Monday, October 09, 2006
I did that 100 mile bike ride again this weekend.
Last year I signed up to do it and even slept overnight at St. Michaels which isn't too far from the ride, but it was raining so hard that I couldn't see how I could do it.
So this year there was no way I wasn't going to miss it again. Steven came down from New York and we did it together. Did you know that Steven's uncle invented GI Joe and Lite Brite. Could there be anything cooler?
The rain wasn't the bad part. It was super windy. I felt like I was getting pushed backward for more than half the ride. I am glad I did it.
It was great being with Steven. He asks a lot of questions about how Mom and I are doing specifically about you. He gets it. I think much of that comes from the fact that he was there with us in Minneapolis the whole time. It was fun when we lived in his apartment. I remember giving you baths in his big old bathtub.
I also like when he tells me things he remembers about you. It was a great way to spend 100 miles on a bike -- even getting pushed backwards.
Riders on the storm
Sea Gull Century cyclists brave the rain as the first fall nor'easter hits the Shore
Sunday, October 8, 2006
By Ben Penserga
SALISBURY -- On an overcast and wet Saturday, Vance Carthy waited in his van in the parking lot of Salisbury University's Maggs Gym.
"I'm not sure I could bike 100 miles," said the Salisbury resident, who was on hand to support his girlfriend participating in SU's 18th annual Sea Gull Century bike for charity event. "Especially with the weather like this? Not me."
Thousands of other Lower Shore residents shared Carthy's sentiments and reconsidered attending several of the area's scheduled outdoor events as fall's first Nor'easter brought wind and heavy rain.
Bad weather has affected the Sea Gull Century for the last two years, and on Saturday, coordinator Amy Waters estimates only about half of the ride's 6,000 registered people choose to come out and ride either the 100-mile or 100-kilometer circuits around Wicomico, Worcester and Somer-set counties.
"All we needed is some sunshine," she said.
Waters said many people who braved the elements chose to do the shorter 100 kilometer route -- the equivalent of about 64 miles -- rather than expose themselves to more bad weather.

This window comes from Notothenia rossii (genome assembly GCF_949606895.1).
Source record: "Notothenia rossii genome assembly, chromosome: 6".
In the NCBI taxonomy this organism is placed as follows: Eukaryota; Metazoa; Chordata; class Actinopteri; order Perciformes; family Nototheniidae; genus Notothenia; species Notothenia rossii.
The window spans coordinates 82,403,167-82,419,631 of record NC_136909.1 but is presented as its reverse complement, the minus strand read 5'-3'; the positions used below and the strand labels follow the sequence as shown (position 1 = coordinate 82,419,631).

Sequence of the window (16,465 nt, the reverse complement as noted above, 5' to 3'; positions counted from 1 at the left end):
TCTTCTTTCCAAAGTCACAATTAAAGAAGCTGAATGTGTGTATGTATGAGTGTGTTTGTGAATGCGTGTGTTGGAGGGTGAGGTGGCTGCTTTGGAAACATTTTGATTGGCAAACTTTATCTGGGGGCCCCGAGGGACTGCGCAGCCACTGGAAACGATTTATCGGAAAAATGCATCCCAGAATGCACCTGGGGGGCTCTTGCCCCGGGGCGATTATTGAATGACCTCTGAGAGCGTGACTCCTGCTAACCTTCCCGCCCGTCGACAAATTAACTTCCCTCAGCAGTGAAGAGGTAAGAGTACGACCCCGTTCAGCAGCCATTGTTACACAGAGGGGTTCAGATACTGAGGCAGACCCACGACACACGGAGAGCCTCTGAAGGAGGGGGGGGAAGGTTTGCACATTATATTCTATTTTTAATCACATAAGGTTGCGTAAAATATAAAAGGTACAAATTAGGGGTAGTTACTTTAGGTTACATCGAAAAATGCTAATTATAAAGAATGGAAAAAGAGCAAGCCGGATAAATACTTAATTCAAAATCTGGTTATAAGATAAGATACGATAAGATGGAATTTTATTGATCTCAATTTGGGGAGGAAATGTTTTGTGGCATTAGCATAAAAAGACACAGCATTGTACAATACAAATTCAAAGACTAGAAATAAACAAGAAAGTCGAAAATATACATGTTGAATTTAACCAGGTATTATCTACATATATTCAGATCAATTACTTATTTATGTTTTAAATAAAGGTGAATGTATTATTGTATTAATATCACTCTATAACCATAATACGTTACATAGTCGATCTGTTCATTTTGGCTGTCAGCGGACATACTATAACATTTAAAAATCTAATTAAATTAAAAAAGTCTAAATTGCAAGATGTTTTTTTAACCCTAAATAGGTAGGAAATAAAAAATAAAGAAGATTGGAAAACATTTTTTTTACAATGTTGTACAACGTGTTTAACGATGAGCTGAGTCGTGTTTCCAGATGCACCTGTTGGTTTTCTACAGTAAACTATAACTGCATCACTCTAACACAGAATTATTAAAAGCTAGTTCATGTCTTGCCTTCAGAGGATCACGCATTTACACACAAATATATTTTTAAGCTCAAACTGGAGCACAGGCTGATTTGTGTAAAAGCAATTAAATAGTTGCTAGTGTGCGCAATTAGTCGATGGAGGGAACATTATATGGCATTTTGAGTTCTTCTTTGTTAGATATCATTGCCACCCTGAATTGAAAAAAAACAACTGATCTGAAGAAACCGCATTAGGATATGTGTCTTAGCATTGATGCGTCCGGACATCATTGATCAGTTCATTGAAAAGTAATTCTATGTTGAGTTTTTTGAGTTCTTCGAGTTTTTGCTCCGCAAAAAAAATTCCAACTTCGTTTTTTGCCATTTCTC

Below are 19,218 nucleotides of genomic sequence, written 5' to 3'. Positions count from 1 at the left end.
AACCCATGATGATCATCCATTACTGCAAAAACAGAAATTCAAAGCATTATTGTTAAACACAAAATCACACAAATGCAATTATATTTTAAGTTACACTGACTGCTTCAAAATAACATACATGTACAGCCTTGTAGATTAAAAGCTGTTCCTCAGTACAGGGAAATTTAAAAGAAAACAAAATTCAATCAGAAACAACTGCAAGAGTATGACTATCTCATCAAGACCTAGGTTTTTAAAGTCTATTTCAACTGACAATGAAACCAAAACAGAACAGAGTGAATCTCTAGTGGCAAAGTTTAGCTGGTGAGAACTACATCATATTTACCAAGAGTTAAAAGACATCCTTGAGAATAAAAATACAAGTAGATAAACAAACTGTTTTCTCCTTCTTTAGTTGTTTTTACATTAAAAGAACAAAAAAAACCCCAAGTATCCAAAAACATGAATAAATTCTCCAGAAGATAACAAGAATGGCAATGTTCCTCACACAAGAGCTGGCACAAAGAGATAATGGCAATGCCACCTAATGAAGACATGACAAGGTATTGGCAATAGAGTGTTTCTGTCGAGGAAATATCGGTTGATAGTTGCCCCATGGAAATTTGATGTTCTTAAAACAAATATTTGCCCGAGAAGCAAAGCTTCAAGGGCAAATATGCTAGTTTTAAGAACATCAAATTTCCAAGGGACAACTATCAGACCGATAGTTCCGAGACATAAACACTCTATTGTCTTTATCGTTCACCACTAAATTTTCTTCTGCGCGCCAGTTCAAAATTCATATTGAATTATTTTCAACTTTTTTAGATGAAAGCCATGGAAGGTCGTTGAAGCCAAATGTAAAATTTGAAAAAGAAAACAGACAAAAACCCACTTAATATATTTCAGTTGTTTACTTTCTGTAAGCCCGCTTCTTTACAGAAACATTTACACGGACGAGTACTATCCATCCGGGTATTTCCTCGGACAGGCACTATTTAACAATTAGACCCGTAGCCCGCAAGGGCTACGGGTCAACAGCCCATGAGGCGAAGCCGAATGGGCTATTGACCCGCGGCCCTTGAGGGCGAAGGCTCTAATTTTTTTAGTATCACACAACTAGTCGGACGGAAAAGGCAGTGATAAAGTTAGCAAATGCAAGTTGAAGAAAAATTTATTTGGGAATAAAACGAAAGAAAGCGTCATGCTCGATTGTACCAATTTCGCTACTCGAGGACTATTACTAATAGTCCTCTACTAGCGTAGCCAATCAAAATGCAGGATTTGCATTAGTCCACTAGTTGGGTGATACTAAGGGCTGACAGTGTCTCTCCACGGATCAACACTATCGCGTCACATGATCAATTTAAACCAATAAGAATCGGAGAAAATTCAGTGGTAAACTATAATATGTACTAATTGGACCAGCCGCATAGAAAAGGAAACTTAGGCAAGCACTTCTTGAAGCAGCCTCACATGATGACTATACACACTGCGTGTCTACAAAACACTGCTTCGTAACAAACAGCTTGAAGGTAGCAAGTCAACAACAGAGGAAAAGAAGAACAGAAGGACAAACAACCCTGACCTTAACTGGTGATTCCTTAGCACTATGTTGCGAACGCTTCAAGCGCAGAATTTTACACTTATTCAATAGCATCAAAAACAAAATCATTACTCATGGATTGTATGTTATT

"From what we've been hearing, around Assateague Island, it wasn't the rain, but the wind," she said.
Bikers near Assateague Island were not the only people to feel the brunt of the storms, as beach officials from all over the Delmarva Peninsula dealt with higher tides and surf and a few inches of rain dumped in the area, with a coastal flood warning in affect for Fenwick lsland and the Maryland beaches, something officials were already bracing themselves for Friday.
Officials from the National Weather Service said rain should be expected this morning before clearing by the afternoon.
Robert Harlan, a Salisbury resident who intended to go to Ocean City with his wife, Becky, on Saturday, changed his mind after seeing the weather report.
"It's just not good to be outside today," he said. "Some of our friends were down there and around Assateague and they said the wind was just killer."
Still, outdoor events did go on and cyclists did ride Saturday.
Brandon Wilmoth, national manger for Team in Training, a sports training program designed to benefit the Leukemia & Lymphoma Society, sent about 250 riders from 10 states Saturday. The team raised about $800,000 for cancer research.
And as all the participants biked their the final stretch toward Maggs Gym, they were greeted by cheering family and friends.
Among the crowd was Carthy.
"This is what I came out for," he said.
Finishing, some riders looked for their loved ones, while others sought comfort another way.
"Where's the beer?" one rider joked to his partner before making the final turn.